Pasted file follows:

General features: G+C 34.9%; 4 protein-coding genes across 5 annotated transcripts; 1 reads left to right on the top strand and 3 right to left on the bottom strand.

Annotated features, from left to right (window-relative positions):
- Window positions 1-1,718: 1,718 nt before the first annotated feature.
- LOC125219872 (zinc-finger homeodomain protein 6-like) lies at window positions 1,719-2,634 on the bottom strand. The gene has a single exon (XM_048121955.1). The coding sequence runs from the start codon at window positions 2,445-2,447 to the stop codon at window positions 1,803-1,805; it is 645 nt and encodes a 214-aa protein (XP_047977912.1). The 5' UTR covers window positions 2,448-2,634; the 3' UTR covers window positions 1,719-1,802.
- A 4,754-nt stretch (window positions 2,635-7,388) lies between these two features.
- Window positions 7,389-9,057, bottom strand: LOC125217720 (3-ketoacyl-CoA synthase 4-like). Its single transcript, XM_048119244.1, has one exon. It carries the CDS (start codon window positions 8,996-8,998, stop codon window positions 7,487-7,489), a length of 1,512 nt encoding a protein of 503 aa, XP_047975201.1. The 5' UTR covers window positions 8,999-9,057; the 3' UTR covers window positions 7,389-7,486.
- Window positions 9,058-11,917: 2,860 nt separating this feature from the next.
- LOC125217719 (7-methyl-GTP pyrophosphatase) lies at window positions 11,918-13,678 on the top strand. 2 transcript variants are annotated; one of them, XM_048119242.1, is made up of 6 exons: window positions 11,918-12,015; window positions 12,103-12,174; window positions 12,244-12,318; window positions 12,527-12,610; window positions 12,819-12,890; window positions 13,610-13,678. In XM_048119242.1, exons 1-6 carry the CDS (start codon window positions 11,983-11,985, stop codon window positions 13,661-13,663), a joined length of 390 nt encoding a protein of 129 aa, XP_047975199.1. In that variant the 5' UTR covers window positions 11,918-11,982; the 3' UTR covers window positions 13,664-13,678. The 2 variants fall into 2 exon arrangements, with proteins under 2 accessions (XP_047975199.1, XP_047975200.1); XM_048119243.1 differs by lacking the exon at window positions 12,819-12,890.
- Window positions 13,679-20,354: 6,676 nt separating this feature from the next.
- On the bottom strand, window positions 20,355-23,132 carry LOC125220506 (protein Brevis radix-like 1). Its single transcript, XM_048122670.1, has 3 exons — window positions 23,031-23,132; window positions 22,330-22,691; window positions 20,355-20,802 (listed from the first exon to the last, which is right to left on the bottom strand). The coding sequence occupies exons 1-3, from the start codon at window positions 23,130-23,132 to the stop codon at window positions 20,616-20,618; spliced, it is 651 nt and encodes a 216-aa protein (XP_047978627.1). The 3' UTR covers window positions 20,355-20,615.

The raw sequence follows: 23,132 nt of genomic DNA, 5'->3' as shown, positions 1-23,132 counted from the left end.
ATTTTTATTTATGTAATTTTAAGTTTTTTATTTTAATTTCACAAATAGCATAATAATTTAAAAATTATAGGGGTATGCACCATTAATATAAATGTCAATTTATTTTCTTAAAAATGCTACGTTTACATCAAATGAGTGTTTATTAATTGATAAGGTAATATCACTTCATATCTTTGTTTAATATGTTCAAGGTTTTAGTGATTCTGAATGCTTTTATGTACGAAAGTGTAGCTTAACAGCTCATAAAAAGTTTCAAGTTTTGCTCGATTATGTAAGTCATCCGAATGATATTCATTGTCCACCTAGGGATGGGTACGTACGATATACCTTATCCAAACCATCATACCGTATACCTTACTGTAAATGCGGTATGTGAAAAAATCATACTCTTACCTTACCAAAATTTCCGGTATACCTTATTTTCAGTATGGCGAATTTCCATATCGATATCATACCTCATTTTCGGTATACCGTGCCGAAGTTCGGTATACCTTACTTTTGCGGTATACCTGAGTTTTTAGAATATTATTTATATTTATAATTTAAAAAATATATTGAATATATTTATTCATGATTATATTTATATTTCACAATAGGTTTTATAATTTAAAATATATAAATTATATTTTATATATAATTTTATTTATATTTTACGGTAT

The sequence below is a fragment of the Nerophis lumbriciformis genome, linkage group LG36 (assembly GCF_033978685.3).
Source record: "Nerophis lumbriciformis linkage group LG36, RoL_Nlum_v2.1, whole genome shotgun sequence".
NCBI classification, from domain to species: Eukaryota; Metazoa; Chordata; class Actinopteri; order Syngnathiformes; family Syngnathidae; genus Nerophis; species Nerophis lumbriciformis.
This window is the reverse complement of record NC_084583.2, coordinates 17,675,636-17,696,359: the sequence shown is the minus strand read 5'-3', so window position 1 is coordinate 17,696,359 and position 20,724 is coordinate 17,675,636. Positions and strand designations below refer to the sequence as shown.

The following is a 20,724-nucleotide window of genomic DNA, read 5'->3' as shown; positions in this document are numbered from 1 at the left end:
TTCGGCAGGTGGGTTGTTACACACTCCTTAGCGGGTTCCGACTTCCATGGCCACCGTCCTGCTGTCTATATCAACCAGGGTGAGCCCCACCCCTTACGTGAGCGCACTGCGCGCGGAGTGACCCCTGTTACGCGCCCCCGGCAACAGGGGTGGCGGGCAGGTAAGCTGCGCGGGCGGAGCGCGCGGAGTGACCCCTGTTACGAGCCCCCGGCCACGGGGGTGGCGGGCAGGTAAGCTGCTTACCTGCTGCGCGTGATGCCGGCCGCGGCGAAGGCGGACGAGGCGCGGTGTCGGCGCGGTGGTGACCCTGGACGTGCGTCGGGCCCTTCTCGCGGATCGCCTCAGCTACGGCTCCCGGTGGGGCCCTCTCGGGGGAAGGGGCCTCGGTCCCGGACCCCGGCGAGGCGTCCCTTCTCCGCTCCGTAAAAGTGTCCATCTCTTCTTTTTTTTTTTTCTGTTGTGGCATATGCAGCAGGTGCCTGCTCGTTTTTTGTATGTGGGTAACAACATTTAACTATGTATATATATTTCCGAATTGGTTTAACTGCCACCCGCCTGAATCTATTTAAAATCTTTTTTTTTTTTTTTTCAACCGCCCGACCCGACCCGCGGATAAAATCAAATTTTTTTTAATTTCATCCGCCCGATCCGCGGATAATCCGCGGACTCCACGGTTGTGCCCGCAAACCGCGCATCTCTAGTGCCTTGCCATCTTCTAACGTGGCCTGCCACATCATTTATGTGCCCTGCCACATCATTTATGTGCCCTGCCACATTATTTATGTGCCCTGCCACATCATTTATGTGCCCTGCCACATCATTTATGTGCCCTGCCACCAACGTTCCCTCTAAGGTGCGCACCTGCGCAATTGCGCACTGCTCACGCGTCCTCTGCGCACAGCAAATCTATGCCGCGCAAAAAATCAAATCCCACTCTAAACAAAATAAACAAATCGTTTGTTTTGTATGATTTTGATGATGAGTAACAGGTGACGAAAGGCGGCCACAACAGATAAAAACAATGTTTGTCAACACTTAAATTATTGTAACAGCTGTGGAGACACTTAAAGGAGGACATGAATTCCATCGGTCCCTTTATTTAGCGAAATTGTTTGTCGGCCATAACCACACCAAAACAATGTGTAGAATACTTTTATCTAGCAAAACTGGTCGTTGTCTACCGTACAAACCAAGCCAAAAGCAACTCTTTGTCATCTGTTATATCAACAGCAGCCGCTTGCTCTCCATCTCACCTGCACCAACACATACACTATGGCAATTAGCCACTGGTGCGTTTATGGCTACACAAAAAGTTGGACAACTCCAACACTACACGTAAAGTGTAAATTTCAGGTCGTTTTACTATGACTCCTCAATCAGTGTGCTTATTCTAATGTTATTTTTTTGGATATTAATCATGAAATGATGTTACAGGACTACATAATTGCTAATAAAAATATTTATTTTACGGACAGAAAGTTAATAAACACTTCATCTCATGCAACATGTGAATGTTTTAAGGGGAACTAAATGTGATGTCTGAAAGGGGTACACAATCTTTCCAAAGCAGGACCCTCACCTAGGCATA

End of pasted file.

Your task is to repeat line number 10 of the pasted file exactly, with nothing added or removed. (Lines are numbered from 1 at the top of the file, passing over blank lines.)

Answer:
- On the bottom strand, window positions 20,355-23,132 carry LOC125220506 (protein Brevis radix-like 1). Its single transcript, XM_048122670.1, has 3 exons — window positions 23,031-23,132; window positions 22,330-22,691; window positions 20,355-20,802 (listed from the first exon to the last, which is right to left on the bottom strand). The coding sequence occupies exons 1-3, from the start codon at window positions 23,130-23,132 to the stop codon at window positions 20,616-20,618; spliced, it is 651 nt and encodes a 216-aa protein (XP_047978627.1). The 3' UTR covers window positions 20,355-20,615.